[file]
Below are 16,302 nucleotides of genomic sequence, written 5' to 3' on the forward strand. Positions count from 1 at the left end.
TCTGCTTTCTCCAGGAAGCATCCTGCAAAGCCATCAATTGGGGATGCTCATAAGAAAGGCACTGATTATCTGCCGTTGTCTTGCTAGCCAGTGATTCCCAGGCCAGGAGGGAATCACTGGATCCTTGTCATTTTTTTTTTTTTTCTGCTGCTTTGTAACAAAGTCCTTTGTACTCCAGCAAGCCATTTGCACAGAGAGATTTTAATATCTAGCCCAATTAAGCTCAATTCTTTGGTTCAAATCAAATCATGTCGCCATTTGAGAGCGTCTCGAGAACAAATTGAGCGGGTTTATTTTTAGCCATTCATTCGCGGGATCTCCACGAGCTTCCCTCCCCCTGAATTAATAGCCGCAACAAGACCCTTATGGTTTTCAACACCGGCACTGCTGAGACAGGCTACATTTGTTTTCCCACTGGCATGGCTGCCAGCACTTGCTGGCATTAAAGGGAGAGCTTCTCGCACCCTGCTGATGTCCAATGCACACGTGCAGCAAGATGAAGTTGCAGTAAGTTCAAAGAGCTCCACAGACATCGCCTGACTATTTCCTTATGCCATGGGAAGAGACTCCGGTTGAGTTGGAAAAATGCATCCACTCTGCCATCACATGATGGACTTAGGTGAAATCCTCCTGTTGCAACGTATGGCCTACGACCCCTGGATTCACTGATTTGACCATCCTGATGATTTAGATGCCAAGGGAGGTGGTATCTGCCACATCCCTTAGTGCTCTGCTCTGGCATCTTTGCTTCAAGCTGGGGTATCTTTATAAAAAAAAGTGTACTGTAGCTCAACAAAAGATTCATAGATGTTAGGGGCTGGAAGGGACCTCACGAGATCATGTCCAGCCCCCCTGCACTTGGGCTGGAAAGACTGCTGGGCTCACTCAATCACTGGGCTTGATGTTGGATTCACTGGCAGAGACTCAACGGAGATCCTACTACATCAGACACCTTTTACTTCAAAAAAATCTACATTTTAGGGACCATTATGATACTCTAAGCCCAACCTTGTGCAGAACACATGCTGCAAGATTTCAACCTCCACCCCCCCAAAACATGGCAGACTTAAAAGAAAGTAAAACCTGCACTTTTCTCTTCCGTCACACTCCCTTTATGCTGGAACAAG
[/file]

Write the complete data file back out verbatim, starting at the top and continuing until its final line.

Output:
Below are 16,302 nucleotides of genomic sequence, written 5' to 3' on the forward strand. Positions count from 1 at the left end.
TCTGCTTTCTCCAGGAAGCATCCTGCAAAGCCATCAATTGGGGATGCTCATAAGAAAGGCACTGATTATCTGCCGTTGTCTTGCTAGCCAGTGATTCCCAGGCCAGGAGGGAATCACTGGATCCTTGTCATTTTTTTTTTTTTTCTGCTGCTTTGTAACAAAGTCCTTTGTACTCCAGCAAGCCATTTGCACAGAGAGATTTTAATATCTAGCCCAATTAAGCTCAATTCTTTGGTTCAAATCAAATCATGTCGCCATTTGAGAGCGTCTCGAGAACAAATTGAGCGGGTTTATTTTTAGCCATTCATTCGCGGGATCTCCACGAGCTTCCCTCCCCCTGAATTAATAGCCGCAACAAGACCCTTATGGTTTTCAACACCGGCACTGCTGAGACAGGCTACATTTGTTTTCCCACTGGCATGGCTGCCAGCACTTGCTGGCATTAAAGGGAGAGCTTCTCGCACCCTGCTGATGTCCAATGCACACGTGCAGCAAGATGAAGTTGCAGTAAGTTCAAAGAGCTCCACAGACATCGCCTGACTATTTCCTTATGCCATGGGAAGAGACTCCGGTTGAGTTGGAAAAATGCATCCACTCTGCCATCACATGATGGACTTAGGTGAAATCCTCCTGTTGCAACGTATGGCCTACGACCCCTGGATTCACTGATTTGACCATCCTGATGATTTAGATGCCAAGGGAGGTGGTATCTGCCACATCCCTTAGTGCTCTGCTCTGGCATCTTTGCTTCAAGCTGGGGTATCTTTATAAAAAAAAGTGTACTGTAGCTCAACAAAAGATTCATAGATGTTAGGGGCTGGAAGGGACCTCACGAGATCATGTCCAGCCCCCCTGCACTTGGGCTGGAAAGACTGCTGGGCTCACTCAATCACTGGGCTTGATGTTGGATTCACTGGCAGAGACTCAACGGAGATCCTACTACATCAGACACCTTTTACTTCAAAAAAATCTACATTTTAGGGACCATTATGATACTCTAAGCCCAACCTTGTGCAGAACACATGCTGCAAGATTTCAACCTCCACCCCCCCAAAACATGGCAGACTTAAAAGAAAGTAAAACCTGCACTTTTCTCTTCCGTCACACTCCCTTTATGCTGGAACAAG